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Vail Resorts reports losses in second quarter

Skier numbers dip, but ski school, dining, lodging report sharp declines

Scott Miller
Vail Daily
Park City Mountain Resort owner Vail Resorts reported losses in the second quarter even as skier numbers at the company’s properties have largely held firm.
Park Record file photo

While skier numbers have mostly held firm, other aspects of Vail Resorts’ skiing business have been hit hard so far this season.

In a Thursday afternoon conference call reporting results for the second quarter of the company’s fiscal year, CEO Rob Katz and Chief Financial Officer Michael Barkin talked about the company’s performance and fielded questions from market analysts.

While many of the company’s business operations have declined significantly from the same period in the previous fiscal year, some fared better than others.



Destination visitors declined only slightly at the company’s U.S. mountain resorts from 57% of the total to 53% of visitors.

That slight decline comes as the firm’s lodging revenue dropped more than 45% compared to the previous year. The lodging decline was attributed primarily to COVID-19-related “operational restrictions and limitations” at the company’s lodging properties.



International visits’ steep decline

Among the hardest-hit segments of the company’s business was international visitation at Whistler Blackcomb in Canada. That nation has largely closed its borders to visitors during the pandemic, which dropped international visitors at Whistler from 48% of the visitor total to just 15% during this fiscal year.

While the pandemic has hurt the business, the percentage of skier visits by pass holders has increased from the same period last year, from 59% to 71%.

While the company’s business has declined, the company still has plenty of liquid assets, including $1.4 billion in cash on hand. Katz attributed the company’s financial position to both guest loyalty and a “thoughtful, disciplined approach to expenses.”

The company’s COVID-inspired efficiencies may be a one-season phenomenon.

Replying to a question from analyst Sean Kelley, Katz said it’s probably “a little bit early” to know if any of those efficiencies will be implemented in the future.

While Katz acknowledged there will be some takeaways from this season’s operations, the current season “isn’t something we’d replicate.”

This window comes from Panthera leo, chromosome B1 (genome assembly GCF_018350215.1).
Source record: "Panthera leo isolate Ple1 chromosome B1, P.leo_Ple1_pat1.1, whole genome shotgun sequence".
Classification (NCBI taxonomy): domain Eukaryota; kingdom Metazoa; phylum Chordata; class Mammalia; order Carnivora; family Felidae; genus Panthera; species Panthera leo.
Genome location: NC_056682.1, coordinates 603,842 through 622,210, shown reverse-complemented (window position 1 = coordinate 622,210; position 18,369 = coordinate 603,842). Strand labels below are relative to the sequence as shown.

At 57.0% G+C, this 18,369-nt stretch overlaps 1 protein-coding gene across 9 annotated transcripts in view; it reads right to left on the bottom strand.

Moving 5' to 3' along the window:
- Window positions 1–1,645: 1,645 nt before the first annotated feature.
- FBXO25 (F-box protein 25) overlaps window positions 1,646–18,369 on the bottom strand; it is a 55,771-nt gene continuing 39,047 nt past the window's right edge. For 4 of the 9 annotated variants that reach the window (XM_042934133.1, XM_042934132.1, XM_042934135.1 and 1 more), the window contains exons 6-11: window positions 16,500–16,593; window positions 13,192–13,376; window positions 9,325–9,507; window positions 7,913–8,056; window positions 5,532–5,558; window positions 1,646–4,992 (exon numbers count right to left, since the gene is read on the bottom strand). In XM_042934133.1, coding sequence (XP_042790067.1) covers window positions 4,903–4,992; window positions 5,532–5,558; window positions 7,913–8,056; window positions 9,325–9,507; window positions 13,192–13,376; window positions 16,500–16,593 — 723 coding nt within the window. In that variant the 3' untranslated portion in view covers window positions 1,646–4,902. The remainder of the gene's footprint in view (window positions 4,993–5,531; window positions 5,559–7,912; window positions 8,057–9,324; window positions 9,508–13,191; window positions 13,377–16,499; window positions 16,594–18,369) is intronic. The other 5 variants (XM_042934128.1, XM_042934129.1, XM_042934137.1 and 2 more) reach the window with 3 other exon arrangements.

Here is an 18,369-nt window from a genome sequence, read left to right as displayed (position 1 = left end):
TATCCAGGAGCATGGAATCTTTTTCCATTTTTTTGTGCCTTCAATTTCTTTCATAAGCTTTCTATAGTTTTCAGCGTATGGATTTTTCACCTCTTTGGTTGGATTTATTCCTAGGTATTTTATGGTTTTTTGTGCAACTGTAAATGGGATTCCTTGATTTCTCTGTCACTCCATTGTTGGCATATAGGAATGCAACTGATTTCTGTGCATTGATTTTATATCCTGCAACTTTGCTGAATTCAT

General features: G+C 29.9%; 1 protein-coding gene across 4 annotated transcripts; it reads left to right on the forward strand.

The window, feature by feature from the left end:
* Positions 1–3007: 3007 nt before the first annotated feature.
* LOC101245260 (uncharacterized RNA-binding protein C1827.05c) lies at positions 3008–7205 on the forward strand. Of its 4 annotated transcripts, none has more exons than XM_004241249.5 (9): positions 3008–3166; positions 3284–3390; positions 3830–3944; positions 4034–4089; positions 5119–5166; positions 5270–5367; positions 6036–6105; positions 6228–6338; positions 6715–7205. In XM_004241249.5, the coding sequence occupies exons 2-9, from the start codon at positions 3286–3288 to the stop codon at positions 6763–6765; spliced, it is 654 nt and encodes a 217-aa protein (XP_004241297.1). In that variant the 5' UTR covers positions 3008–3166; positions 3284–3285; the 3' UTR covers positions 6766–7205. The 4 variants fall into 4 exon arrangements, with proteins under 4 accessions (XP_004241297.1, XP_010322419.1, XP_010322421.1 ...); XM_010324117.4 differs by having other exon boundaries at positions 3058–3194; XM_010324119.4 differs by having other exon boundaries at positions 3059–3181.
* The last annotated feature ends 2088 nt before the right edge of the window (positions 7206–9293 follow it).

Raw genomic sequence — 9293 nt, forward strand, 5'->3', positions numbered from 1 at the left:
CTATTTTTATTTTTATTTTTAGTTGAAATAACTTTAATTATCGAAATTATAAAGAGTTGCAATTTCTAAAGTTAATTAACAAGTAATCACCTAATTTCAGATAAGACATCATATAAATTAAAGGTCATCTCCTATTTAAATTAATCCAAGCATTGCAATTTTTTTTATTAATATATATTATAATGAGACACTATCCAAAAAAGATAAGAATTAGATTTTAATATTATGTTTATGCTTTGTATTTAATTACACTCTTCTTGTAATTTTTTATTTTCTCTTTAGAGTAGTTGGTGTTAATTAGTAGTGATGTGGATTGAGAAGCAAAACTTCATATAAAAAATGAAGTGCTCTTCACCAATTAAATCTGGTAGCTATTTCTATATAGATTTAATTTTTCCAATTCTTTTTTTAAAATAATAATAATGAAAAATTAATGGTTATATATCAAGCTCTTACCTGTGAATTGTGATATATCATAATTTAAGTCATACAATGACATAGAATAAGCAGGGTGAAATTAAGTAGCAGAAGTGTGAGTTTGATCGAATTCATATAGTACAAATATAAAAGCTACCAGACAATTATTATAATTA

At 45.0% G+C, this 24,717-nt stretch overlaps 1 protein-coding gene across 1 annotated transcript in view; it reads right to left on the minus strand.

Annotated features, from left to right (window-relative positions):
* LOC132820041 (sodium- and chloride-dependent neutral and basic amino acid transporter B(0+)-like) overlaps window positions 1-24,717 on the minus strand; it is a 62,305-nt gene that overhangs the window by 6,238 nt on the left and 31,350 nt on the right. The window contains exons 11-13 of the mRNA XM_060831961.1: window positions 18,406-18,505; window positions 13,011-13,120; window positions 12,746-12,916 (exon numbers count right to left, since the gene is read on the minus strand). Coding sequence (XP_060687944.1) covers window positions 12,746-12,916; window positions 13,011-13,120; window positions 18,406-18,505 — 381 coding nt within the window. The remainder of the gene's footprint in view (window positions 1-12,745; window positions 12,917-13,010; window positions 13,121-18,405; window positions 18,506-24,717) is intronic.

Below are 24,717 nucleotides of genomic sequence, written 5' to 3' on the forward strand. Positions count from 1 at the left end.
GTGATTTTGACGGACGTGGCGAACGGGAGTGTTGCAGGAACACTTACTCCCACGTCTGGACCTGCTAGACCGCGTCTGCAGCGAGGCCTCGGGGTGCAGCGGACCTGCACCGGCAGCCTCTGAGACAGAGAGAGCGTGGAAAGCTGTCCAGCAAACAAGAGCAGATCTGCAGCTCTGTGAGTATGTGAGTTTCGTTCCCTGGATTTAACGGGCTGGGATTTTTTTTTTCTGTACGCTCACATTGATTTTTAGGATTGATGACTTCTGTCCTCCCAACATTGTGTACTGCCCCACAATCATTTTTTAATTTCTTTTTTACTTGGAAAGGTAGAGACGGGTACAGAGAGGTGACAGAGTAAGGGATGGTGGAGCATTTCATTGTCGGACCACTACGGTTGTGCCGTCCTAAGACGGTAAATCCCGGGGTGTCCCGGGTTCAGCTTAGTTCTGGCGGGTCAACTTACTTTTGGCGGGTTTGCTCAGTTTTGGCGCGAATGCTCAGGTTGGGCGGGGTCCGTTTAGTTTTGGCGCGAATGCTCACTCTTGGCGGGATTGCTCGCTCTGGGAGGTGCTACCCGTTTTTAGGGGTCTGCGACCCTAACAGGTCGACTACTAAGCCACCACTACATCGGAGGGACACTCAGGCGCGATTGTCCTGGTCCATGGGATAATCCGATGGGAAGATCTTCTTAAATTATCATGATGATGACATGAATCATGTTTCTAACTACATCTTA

Pass programs essential

As he has for some time, Katz focused on the company’s various pass programs as a way to bring financial stability to a largely seasonal product. Katz said shorter-term passes can move people from spur-of-the-moment trips to more planned mountain adventures.

Given the drop in international visits to Whistler, analyst Paul Golding asked Katz if the company is rethinking its approach to acquisitions.

Katz replied that Whistler’s performance this season won’t change the company’s view that different resorts provide skiers with a “diversity of opportunity.” In fact he said, the company’s view about the need for geographic diversity has been reinforced this season.

Katz said that relatively new programs including Epic Rewards and Mountain Rewards are hard to evaluate this season, given the difficulties of operations in general.

While Vail Resorts has been focused on financial discipline during the pandemic, the company does have a capital improvement plan in place this year.

That plan includes a 250-acre terrain expansion at Beaver Creek’s McCoy Park, a new quad lift at Breckenridge, replacement of the four-place Peru lift at Keystone with a six-place chair and replacing the Peachtree lift at Crested Butte with a three-person fixed-grip lift.

The total capital plan should add up to between $135 million and $140 million.

Given the times, Katz said he’s “very pleased” with company’s performance this season, adding that there have been “no ongoing disruptions” at any of the firm’s 34 North American resorts.


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